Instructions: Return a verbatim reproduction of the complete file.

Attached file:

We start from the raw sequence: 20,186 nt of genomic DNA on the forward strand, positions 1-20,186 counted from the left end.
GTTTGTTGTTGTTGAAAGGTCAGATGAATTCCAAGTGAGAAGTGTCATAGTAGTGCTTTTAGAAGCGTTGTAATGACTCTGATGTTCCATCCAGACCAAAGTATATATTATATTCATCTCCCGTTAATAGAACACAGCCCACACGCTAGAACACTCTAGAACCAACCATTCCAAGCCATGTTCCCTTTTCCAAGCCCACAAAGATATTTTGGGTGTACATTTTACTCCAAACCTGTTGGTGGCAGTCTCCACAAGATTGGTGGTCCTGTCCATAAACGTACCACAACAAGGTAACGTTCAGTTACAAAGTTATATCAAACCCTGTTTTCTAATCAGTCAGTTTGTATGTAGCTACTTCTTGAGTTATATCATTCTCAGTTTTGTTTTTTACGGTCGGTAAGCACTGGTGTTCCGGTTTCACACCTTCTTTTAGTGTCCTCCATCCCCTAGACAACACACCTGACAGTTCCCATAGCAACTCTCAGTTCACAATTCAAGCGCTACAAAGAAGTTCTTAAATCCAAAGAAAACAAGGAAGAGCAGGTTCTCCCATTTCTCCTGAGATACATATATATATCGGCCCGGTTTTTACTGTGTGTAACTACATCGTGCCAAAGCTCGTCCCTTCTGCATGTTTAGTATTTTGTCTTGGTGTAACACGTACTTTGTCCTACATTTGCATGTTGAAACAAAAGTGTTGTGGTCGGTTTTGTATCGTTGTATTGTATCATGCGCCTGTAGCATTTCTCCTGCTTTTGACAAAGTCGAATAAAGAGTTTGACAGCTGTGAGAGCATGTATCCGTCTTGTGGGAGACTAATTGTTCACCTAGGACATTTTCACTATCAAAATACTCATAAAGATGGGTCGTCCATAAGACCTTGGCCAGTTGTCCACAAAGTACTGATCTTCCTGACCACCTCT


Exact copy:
We start from the raw sequence: 20,186 nt of genomic DNA on the forward strand, positions 1-20,186 counted from the left end.
GTTTGTTGTTGTTGAAAGGTCAGATGAATTCCAAGTGAGAAGTGTCATAGTAGTGCTTTTAGAAGCGTTGTAATGACTCTGATGTTCCATCCAGACCAAAGTATATATTATATTCATCTCCCGTTAATAGAACACAGCCCACACGCTAGAACACTCTAGAACCAACCATTCCAAGCCATGTTCCCTTTTCCAAGCCCACAAAGATATTTTGGGTGTACATTTTACTCCAAACCTGTTGGTGGCAGTCTCCACAAGATTGGTGGTCCTGTCCATAAACGTACCACAACAAGGTAACGTTCAGTTACAAAGTTATATCAAACCCTGTTTTCTAATCAGTCAGTTTGTATGTAGCTACTTCTTGAGTTATATCATTCTCAGTTTTGTTTTTTACGGTCGGTAAGCACTGGTGTTCCGGTTTCACACCTTCTTTTAGTGTCCTCCATCCCCTAGACAACACACCTGACAGTTCCCATAGCAACTCTCAGTTCACAATTCAAGCGCTACAAAGAAGTTCTTAAATCCAAAGAAAACAAGGAAGAGCAGGTTCTCCCATTTCTCCTGAGATACATATATATATCGGCCCGGTTTTTACTGTGTGTAACTACATCGTGCCAAAGCTCGTCCCTTCTGCATGTTTAGTATTTTGTCTTGGTGTAACACGTACTTTGTCCTACATTTGCATGTTGAAACAAAAGTGTTGTGGTCGGTTTTGTATCGTTGTATTGTATCATGCGCCTGTAGCATTTCTCCTGCTTTTGACAAAGTCGAATAAAGAGTTTGACAGCTGTGAGAGCATGTATCCGTCTTGTGGGAGACTAATTGTTCACCTAGGACATTTTCACTATCAAAATACTCATAAAGATGGGTCGTCCATAAGACCTTGGCCAGTTGTCCACAAAGTACTGATCTTCCTGACCACCTCT